Many things have changed after the COVID-19 pandemic broke out. People stayed inside their homes, and schools and businesses shifted to a virtual setup. Even family members got physically separated from one another.
Now that communities are gradually opening up following the release of vaccines, there is still a certain level of reluctance felt across nations, especially related to things that involve joining crowds and eating out. These two things combined create a particular catering service that was a crowd favorite pre-pandemic: the buffet.
Although several things remain uncertain, buffet restaurants during (and after) the COVID-19 pandemic are expected to experience several changes.
As part of the food suppliers community in the Middle East, we have done some research on the health concerns related to the “all-you-can-eat” style of catering and what changes can be done to ensure the safety of your customers.
Whether or not you agree, the fact remains that COVID-19 has changed almost every facet of life, and that includes how people eat out. This begs the question: Is the buffet done for?
Our answer: not necessarily.
You see, while people’s concerns about food safety relative to the COVID-19 and its variants is not unfounded, certain updates can be done to improve people’s perception of and their safety in this style of catering.
But before that, every restaurateur and food service provider must first understand the two primary issues that the coronavirus brings to the table:
Studies also pointed out the lack of ventilation and higher humidity levels indoors that may increase viral spread.
To deal with the two concerns highlighted above, food servers may need to push buffet-style dining into an evolutionary stage that involves removing self-service from the equation.
Of course, there are other strategies that can be implemented in this situation, each of which will be discussed below.
Although some argue that it’s no longer safe to serve food in the popular “all-you-can-eat” buffet style, it can still offer a safe choice if designed and planned properly.
Here are five changes that can be done to keep the buffet catering service style going:
Since one major problem with traditional buffets concerns the number of people touching the utensils, the most straightforward solution is to limit their handling. To do so, you can provide personal serving tools for each guest, along with cutlery roll-ups.
Aside from supporting the possibility of retaining the self-service element of buffets, this solution also ensures that guests don’t share germs with each other.
To improve social distancing measures in a buffet, you can choose a deeper and wider table. The additional width helps prevent guests from standing too close to one another. If you’re removing the self-service element altogether, this also works as an additional buffer between people and the food.
People have been rethinking many things since COVID-19 hit, so who’s to say the kinds of food containers used in buffet catering would be an exception?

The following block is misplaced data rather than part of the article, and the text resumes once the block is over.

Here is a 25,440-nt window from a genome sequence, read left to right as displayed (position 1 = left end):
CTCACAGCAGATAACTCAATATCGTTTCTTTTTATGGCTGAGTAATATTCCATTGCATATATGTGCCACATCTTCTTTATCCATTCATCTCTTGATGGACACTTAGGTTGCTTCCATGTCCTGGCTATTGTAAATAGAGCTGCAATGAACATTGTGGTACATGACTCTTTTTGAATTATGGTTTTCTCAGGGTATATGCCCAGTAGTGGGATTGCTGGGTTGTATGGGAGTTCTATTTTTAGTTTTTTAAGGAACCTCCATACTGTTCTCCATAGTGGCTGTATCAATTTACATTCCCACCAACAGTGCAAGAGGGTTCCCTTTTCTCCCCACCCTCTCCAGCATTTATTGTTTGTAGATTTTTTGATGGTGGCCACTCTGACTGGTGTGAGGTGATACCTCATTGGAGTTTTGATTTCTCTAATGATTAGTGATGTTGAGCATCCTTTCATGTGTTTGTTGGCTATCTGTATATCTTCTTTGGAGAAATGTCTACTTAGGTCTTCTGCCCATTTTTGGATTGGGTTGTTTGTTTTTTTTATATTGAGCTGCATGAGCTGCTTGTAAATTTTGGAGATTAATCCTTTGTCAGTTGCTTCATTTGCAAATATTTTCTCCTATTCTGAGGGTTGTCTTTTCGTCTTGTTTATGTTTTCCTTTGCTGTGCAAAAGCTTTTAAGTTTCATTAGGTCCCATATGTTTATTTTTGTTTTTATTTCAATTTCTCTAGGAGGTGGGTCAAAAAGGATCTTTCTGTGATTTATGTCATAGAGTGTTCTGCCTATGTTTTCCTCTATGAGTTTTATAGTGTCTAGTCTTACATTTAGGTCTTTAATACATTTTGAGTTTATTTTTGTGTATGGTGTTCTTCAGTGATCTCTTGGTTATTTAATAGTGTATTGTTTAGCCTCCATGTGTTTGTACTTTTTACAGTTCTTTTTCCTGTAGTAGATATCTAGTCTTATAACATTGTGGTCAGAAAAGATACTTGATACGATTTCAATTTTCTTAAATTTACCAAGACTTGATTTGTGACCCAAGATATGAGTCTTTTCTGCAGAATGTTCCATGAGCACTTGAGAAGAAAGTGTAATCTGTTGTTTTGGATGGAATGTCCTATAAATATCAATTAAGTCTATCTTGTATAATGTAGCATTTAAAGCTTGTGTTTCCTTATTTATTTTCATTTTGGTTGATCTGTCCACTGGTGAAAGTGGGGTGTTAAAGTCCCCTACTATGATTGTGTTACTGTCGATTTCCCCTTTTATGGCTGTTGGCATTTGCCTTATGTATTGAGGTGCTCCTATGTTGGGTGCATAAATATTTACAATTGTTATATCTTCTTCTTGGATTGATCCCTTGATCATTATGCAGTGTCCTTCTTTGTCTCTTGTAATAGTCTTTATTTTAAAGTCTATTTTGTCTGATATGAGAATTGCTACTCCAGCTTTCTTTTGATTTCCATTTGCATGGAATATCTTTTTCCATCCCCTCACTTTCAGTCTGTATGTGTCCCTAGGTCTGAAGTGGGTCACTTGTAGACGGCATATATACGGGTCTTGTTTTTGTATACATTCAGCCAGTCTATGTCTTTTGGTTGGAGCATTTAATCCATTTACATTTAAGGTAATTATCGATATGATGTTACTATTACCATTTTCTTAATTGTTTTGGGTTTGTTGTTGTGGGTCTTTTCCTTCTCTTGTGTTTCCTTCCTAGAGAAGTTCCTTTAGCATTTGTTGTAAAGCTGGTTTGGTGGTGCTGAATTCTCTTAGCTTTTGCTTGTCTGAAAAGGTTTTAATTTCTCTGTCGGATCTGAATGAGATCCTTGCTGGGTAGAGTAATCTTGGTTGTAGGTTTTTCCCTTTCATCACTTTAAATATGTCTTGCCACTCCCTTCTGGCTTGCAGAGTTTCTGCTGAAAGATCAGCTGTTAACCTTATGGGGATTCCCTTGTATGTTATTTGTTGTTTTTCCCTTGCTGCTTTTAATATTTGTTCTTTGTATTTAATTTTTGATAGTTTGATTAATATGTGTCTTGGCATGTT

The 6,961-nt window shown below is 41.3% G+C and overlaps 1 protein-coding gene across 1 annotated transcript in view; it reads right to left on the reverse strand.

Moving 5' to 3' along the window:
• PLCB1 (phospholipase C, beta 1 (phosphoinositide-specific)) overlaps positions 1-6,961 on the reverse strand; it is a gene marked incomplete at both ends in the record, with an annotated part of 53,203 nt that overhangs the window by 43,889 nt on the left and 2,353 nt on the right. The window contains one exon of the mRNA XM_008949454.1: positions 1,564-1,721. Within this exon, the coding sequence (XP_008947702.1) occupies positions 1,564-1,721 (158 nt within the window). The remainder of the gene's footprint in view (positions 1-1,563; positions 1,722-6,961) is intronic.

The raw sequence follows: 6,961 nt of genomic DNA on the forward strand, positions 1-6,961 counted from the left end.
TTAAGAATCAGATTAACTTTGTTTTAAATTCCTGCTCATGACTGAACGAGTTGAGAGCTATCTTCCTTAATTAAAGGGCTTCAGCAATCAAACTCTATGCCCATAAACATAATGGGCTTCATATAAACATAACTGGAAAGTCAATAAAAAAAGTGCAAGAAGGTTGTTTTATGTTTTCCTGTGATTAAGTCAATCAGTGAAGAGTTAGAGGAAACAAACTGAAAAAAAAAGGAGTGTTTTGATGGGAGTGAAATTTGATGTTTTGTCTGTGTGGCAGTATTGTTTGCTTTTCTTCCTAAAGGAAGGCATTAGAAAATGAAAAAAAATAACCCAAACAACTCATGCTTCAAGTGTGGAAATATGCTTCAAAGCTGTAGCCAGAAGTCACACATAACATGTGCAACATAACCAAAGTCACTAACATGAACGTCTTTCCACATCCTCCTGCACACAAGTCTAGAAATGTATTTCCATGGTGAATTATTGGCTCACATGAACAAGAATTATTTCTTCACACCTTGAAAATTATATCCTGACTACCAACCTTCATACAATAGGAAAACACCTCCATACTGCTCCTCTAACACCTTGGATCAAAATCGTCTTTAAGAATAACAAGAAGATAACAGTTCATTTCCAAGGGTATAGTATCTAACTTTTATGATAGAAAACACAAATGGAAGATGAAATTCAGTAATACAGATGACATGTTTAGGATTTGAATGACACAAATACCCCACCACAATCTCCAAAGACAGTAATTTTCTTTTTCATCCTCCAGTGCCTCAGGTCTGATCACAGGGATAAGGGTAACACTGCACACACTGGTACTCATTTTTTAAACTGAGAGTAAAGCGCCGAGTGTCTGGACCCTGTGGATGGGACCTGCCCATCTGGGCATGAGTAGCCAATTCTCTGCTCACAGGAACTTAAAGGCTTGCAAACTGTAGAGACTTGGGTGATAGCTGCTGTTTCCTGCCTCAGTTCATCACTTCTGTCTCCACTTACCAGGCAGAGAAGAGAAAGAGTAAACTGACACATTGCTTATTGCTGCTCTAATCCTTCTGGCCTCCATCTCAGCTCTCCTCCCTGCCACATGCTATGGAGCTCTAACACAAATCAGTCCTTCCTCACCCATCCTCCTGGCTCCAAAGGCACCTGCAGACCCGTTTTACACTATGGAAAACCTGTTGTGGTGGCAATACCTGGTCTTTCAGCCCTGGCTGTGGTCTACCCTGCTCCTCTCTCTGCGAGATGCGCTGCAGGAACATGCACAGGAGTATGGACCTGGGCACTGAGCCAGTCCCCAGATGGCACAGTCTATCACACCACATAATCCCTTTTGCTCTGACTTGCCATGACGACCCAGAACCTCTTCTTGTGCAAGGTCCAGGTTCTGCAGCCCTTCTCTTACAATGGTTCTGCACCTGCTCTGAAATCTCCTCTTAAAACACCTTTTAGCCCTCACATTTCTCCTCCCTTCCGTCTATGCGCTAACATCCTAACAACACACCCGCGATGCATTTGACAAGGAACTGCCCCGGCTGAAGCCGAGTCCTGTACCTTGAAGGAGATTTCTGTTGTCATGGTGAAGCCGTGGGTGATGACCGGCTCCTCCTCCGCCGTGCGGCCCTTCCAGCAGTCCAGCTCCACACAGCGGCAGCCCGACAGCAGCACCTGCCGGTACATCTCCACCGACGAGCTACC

A few possible alternatives to the typical serving containers include bento boxes and anti-microbial plates that prevent cross-contamination of food.
As mentioned earlier, one potential evolutionary stage for buffets is the removal of self-service.
Instead of letting dozens or hundreds of patrons share utensils, servers wearing masks and gloves, trained in safety protocols, would be the only people handling food. This will significantly reduce the number of touchpoints in the buffet line.
Of course, you must reassure guests that there will still be no limit to the number of times they can return to the buffet queue, especially in an all-you-can-eat setup. The point is just to reduce touch contact for their own safety.
Although buffets are widely popular for their self-serve all-you-can-eat promotions, this might no longer be a profitable set up for business owners unless certain changes are made.
Originally, buffets required less staff because the customers are serving themselves. But since food safety has been highlighted during the pandemic, food handling must be limited to well-trained and health-certified food service staff.
That said, food and beverage companies in the UAE and Saudi Arabia believe that what you cannot save on manpower, you can recoup by limiting food portions for the buffet.
The truth about buffets is that it produces more food waste than other catering styles, primarily because customers often take more food than they consume. With smaller portions, you can reduce food waste and save a ton of money at the same time, making it the most cost-effective alternative solution to self-service.
Plus, portioning food served in buffets helps guests stay healthy not only by preventing the spread of COVID-19, but also by keeping their caloric intake in check.
The buffet is a popular food service style that is in danger of going extinct after COVID-19. Fortunately, innovation, creative thinking, and strict implementation of safety protocols can help prevent this and ensure a safer buffet table for everyone.
Need something for your food business? Talk to us at Bidfood. We offer food service advice as well as high-quality supplies for restaurants and other foodservice businesses.